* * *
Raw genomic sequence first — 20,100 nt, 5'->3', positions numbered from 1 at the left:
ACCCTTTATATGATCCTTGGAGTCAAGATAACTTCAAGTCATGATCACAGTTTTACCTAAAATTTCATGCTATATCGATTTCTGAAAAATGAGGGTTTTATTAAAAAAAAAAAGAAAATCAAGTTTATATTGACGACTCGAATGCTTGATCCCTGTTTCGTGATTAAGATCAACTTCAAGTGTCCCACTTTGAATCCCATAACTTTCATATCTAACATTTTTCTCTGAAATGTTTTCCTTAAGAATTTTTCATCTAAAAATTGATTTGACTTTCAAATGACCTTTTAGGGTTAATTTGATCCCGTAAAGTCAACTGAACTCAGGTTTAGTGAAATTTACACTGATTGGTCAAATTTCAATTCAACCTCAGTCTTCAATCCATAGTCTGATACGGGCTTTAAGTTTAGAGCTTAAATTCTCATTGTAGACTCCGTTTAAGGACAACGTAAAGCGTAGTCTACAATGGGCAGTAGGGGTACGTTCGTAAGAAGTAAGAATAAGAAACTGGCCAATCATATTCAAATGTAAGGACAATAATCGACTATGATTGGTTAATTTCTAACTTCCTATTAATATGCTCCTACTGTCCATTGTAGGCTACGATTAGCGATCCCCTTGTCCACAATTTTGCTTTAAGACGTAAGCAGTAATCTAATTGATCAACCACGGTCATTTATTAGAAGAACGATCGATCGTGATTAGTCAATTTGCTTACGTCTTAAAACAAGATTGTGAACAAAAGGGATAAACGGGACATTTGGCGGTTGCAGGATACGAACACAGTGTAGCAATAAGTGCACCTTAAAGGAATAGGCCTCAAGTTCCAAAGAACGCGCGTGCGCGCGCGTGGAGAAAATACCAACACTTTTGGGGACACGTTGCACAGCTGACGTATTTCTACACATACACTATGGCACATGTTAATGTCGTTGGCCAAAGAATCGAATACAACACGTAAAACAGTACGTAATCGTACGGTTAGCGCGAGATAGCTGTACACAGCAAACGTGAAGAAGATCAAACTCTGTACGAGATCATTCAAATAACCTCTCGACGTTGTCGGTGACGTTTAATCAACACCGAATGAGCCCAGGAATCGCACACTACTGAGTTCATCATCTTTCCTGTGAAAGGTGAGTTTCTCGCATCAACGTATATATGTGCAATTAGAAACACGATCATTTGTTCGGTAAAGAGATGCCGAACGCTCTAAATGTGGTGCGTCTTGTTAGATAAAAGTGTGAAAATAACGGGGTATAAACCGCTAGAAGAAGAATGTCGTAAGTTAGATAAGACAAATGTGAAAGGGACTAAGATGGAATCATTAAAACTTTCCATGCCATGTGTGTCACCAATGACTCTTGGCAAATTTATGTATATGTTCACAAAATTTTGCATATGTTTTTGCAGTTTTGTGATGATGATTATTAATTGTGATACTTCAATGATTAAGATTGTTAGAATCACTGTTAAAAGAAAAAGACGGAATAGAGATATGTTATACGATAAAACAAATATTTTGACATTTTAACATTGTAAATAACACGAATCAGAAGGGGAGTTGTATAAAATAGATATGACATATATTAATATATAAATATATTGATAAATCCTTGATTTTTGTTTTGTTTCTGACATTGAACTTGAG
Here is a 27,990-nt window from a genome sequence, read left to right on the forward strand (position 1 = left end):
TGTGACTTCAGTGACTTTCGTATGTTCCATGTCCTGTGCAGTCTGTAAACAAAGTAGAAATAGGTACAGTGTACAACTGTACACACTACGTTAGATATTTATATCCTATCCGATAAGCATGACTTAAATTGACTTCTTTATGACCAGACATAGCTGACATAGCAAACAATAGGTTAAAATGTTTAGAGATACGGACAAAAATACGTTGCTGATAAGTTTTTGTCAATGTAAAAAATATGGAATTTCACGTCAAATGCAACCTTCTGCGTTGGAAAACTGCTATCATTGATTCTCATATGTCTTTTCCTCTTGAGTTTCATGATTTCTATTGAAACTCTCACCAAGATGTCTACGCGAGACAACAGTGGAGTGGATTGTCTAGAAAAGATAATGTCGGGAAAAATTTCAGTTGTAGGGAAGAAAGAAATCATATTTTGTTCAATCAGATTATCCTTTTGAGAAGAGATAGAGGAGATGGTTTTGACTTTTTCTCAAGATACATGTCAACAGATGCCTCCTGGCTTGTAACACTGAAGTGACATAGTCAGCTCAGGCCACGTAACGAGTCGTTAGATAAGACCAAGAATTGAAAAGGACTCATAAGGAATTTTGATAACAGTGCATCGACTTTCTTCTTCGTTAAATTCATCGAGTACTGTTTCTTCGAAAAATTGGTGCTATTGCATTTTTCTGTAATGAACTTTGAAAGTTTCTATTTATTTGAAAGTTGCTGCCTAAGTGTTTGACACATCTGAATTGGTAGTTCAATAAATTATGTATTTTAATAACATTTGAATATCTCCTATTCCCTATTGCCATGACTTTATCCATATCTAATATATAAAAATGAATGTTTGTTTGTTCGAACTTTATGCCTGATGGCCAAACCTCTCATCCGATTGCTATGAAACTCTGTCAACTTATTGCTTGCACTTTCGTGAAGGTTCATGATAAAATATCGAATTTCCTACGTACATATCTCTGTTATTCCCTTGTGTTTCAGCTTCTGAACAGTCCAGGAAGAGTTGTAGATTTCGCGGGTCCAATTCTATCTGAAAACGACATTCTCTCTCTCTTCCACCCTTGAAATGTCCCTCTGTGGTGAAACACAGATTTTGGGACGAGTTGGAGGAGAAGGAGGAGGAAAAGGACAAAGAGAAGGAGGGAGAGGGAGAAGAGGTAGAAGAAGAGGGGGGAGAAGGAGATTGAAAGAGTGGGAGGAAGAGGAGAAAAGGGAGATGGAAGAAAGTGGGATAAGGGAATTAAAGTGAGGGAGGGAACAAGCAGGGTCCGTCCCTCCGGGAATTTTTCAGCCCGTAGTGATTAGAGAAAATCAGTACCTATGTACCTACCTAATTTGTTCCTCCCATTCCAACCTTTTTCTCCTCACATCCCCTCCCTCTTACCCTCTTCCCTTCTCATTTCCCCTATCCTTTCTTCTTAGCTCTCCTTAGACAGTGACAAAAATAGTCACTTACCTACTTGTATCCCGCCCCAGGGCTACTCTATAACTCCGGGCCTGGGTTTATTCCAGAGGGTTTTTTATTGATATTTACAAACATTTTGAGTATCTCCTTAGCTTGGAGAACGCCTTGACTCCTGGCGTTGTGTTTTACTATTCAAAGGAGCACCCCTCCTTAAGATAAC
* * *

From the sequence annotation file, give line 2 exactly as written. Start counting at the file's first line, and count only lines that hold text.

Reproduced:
ACCCTTTATATGATCCTTGGAGTCAAGATAACTTCAAGTCATGATCACAGTTTTACCTAAAATTTCATGCTATATCGATTTCTGAAAAATGAGGGTTTTATTAAAAAAAAAAAGAAAATCAAGTTTATATTGACGACTCGAATGCTTGATCCCTGTTTCGTGATTAAGATCAACTTCAAGTGTCCCACTTTGAATCCCATAACTTTCATATCTAACATTTTTCTCTGAAATGTTTTCCTTAAGAATTTTTCATCTAAAAATTGATTTGACTTTCAAATGACCTTTTAGGGTTAATTTGATCCCGTAAAGTCAACTGAACTCAGGTTTAGTGAAATTTACACTGATTGGTCAAATTTCAATTCAACCTCAGTCTTCAATCCATAGTCTGATACGGGCTTTAAGTTTAGAGCTTAAATTCTCATTGTAGACTCCGTTTAAGGACAACGTAAAGCGTAGTCTACAATGGGCAGTAGGGGTACGTTCGTAAGAAGTAAGAATAAGAAACTGGCCAATCATATTCAAATGTAAGGACAATAATCGACTATGATTGGTTAATTTCTAACTTCCTATTAATATGCTCCTACTGTCCATTGTAGGCTACGATTAGCGATCCCCTTGTCCACAATTTTGCTTTAAGACGTAAGCAGTAATCTAATTGATCAACCACGGTCATTTATTAGAAGAACGATCGATCGTGATTAGTCAATTTGCTTACGTCTTAAAACAAGATTGTGAACAAAAGGGATAAACGGGACATTTGGCGGTTGCAGGATACGAACACAGTGTAGCAATAAGTGCACCTTAAAGGAATAGGCCTCAAGTTCCAAAGAACGCGCGTGCGCGCGCGTGGAGAAAATACCAACACTTTTGGGGACACGTTGCACAGCTGACGTATTTCTACACATACACTATGGCACATGTTAATGTCGTTGGCCAAAGAATCGAATACAACACGTAAAACAGTACGTAATCGTACGGTTAGCGCGAGATAGCTGTACACAGCAAACGTGAAGAAGATCAAACTCTGTACGAGATCATTCAAATAACCTCTCGACGTTGTCGGTGACGTTTAATCAACACCGAATGAGCCCAGGAATCGCACACTACTGAGTTCATCATCTTTCCTGTGAAAGGTGAGTTTCTCGCATCAACGTATATATGTGCAATTAGAAACACGATCATTTGTTCGGTAAAGAGATGCCGAACGCTCTAAATGTGGTGCGTCTTGTTAGATAAAAGTGTGAAAATAACGGGGTATAAACCGCTAGAAGAAGAATGTCGTAAGTTAGATAAGACAAATGTGAAAGGGACTAAGATGGAATCATTAAAACTTTCCATGCCATGTGTGTCACCAATGACTCTTGGCAAATTTATGTATATGTTCACAAAATTTTGCATATGTTTTTGCAGTTTTGTGATGATGATTATTAATTGTGATACTTCAATGATTAAGATTGTTAGAATCACTGTTAAAAGAAAAAGACGGAATAGAGATATGTTATACGATAAAACAAATATTTTGACATTTTAACATTGTAAATAACACGAATCAGAAGGGGAGTTGTATAAAATAGATATGACATATATTAATATATAAATATATTGATAAATCCTTGATTTTTGTTTTGTTTCTGACATTGAACTTGAG